Andy Burnham has been re-elected as the Mayor of Greater Manchester. Now he must build back better from the pandemic and improve the economy and people’s living standards for the long-term.
Kathrin Enenkel sets out three policy priorities for the re-elected Mayor of London to focus on in order to build back better from the pandemic and ensure London excels in the long run.
After successfully being re-elected as Mayor of Liverpool City Region, Steve Rotheram now needs to lead the area in the recovery from Covid-19, creating jobs and long-term prosperity.
Tracy Brabin has been elected as the first Mayor of West Yorkshire. She must now hit the ground running to build back better from the pandemic and tackle the biggest issues facing the city region.
As the first Labour Mayor for Cambridgeshire and Peterborough, Nik Johnson should focus on reducing inequalities in the combined authority ensuring everyone can benefit from the growth in the area.
Last week, voters in the West of England elected Dan Norris as their metro mayor. Researcher Guilherme Rodrigues takes a closer look at what the mayor will have to do to raise public awareness of his role and support the city-region in its future growth.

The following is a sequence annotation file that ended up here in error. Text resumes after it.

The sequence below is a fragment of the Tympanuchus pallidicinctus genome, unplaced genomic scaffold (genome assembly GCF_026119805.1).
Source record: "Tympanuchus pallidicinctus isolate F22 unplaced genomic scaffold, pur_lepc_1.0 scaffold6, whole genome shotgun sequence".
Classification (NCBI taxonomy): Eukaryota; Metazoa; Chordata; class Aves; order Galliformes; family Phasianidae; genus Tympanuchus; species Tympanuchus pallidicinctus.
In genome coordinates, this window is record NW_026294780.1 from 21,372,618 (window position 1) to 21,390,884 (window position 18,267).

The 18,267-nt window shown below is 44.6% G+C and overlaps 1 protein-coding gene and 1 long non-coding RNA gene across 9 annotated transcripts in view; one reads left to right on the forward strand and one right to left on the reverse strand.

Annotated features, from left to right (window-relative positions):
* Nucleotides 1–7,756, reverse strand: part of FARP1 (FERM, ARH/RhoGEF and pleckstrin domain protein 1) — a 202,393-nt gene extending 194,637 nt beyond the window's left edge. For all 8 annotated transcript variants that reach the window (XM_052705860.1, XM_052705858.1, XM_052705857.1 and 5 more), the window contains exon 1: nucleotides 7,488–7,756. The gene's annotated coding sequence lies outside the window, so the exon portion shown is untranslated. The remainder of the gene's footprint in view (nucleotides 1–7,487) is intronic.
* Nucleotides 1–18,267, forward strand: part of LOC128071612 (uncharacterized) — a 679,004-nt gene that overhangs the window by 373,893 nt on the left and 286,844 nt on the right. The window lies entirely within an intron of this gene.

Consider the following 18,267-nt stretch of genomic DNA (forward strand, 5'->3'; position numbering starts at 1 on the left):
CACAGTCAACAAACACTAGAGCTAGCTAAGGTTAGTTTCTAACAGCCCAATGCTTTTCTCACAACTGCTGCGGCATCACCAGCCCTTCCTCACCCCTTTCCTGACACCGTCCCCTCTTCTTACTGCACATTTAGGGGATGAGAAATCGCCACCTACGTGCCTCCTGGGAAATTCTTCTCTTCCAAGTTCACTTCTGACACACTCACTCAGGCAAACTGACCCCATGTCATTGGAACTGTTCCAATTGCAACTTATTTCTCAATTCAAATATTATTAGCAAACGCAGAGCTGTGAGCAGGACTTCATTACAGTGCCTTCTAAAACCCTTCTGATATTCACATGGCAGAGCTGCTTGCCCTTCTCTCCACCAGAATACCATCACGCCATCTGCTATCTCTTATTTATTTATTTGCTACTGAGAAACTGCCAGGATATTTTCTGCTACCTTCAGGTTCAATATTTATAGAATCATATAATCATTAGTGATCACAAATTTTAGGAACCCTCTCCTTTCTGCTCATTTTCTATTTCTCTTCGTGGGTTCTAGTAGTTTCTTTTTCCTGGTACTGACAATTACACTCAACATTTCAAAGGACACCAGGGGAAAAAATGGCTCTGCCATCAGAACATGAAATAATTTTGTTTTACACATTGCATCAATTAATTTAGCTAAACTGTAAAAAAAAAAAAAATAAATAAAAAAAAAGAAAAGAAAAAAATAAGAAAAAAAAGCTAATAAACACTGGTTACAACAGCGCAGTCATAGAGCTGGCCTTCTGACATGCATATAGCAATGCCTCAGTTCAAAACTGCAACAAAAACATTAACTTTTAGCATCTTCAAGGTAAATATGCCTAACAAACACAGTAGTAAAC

The West Midlands has been hit hard by the pandemic and Andy Street will need to focus on skills, businesses and transport to build back better.
Reflecting on the results of the elections to the devolved parliaments in Scotland and Wales, Anthony Breach proposes that politicians should take inspiration from the popularity and success of the English metro mayors and embark on a wave of urban devolution.
The first West Yorkshire metro mayor should focus on education, transport and city centre Covid recovery.
Senior Analyst Anthony Breach provides in-depth analysis on the results of the 2021 metro mayoral elections, warning that a voting system change to first past the post would be detrimental to the devolution agenda.
Our briefings set out three policy priorities for the elected metro mayor on the biggest challenges facing their city-region. Beyond the immediate challenge of recovering from Covid-19, these recommendations address short-term and long-term strategic issues to help the new metro mayor affect change in their first term.
This briefing sets out three policy priorities for the new metro mayor after the election to address the biggest issues facing the West Yorkshire economy.